amounts to less than $1 billion annually.
Vietnam does manage to export a few
items--including shoes--where tariffs under
most-favoured-nation trading rules don't differ
much from other tariffs.
The Vietnamese have complained that the
Americans are demanding too much, too soon. The
Vietnamese diplomat likened the U.S. to "a
beautiful woman who is very hard to please."
Another went further, saying that the tough
draft "reinforces the Vietnamese perception that
the U.S. is trying to destroy Vietnam."
Washington counters by saying the high hurdles
will be good for Vietnam since the country will
have to meet similar requirements to join the
World Trade Organization, to which Hanoi applied
Hanoi has tried different tactics to win
concessions from the Americans. A favourite has
been to cite the refrain that Vietnam is a poor
country, and therefore should receive more
leeway. Then Hanoi decided to withdraw what it
considers MFN status for countries with which it
doesn't have a bilateral trade agreement. From
January 1, the U.S., Japan, and others were
subject to a 50% increase in tariffs.
U.S. officials objected, but to no avail so far.
They warn that it's the wrong move when the two
countries are in the middle of trade
negotiations. "It looked as though Vietnam was
trying to pressure the U.S. or somehow have an
impact on negotiations and it wouldn't be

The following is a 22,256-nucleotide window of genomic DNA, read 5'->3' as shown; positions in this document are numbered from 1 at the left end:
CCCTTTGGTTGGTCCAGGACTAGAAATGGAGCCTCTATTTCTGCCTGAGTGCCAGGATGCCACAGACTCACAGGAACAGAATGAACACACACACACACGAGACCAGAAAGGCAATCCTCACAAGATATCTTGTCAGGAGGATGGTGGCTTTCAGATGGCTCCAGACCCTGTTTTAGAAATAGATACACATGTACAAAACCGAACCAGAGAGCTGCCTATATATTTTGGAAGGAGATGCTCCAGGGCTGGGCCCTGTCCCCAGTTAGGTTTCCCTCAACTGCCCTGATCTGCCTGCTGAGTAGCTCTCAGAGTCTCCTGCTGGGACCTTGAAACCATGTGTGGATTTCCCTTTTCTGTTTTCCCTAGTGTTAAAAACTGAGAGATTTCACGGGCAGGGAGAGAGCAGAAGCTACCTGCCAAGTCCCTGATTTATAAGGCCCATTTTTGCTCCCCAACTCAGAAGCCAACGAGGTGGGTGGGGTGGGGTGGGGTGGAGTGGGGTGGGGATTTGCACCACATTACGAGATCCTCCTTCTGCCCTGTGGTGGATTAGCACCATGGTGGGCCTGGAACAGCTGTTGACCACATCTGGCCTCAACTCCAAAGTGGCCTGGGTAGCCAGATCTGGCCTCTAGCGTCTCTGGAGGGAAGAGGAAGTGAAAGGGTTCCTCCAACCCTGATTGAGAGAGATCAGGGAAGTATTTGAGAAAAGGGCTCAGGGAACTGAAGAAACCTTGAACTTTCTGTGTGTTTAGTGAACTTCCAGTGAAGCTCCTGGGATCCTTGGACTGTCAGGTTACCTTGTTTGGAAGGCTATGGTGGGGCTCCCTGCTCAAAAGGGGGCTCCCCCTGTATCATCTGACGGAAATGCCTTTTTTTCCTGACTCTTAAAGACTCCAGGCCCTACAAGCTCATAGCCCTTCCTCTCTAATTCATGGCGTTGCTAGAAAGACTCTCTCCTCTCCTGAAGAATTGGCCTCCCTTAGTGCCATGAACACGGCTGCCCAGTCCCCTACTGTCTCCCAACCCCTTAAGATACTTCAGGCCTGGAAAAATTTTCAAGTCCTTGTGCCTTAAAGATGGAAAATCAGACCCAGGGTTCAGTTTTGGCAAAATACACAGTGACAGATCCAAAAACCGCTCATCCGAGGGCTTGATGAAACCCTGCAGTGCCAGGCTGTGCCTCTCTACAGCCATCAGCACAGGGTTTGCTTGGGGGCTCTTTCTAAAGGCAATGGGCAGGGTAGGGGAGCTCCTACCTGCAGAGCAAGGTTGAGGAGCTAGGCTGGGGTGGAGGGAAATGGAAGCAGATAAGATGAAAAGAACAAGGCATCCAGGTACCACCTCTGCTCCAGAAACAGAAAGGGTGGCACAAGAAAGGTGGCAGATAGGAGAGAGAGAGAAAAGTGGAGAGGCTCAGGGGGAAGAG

considered very conducive to building the
negotiations in a more positive way," says
Dennis Harter, deputy chief of mission at the
embassy in Hanoi.
Vietnamese trade officials declined to be
interviewed for this article. But Nguyen Manh
Hung, head of the Americas Department at the
Ministry of Foreign Affairs, says the new
categories are "in conformity with international
practice" and that Vietnam will perhaps "learn
from the U.S. and try to have a waiver for some
nations," as Washington does for China annually.
Hanoi can't really afford to make more enemies
when its economy is stagnating and its major
trading partners in Asia--who make up two-thirds
of Vietnam's trade--have yet to recover from the
recession. Yet the mixed message of boosting
tariffs while showing some flexibility on trade
negotiations reflects an ambiguity that runs
through the country's leadership: They want to
integrate with the world, but at no cost to
their own state-dominated system or the
Such a tactic could backfire, giving Washington
an excuse to say it tried everything it could to
conclude a deal, including spending $1.25
million for a technical-assistance team.
But many Vietnamese, including top leaders, feel
that the world--especially the U.S.--owes
Vietnam. When U.S. Sen. John Kerry visited Hanoi
in December, he met with former party chief Do
Muoi, who remains a dominant, and conservative,
force in decision-making. When Kerry asked why
Vietnam appeared to be falling behind in reform
while its neighbours were trying to move ahead,
the party elder pointed the finger of blame at a
century of colonial rule and war--including the
conflict with the Americans.
Muoi's argument overlooks one point, however: No
matter who caused the problems, it's going to be
up to Vietnam to solve them.
Far Eastern Economical Review - February 11, 1999.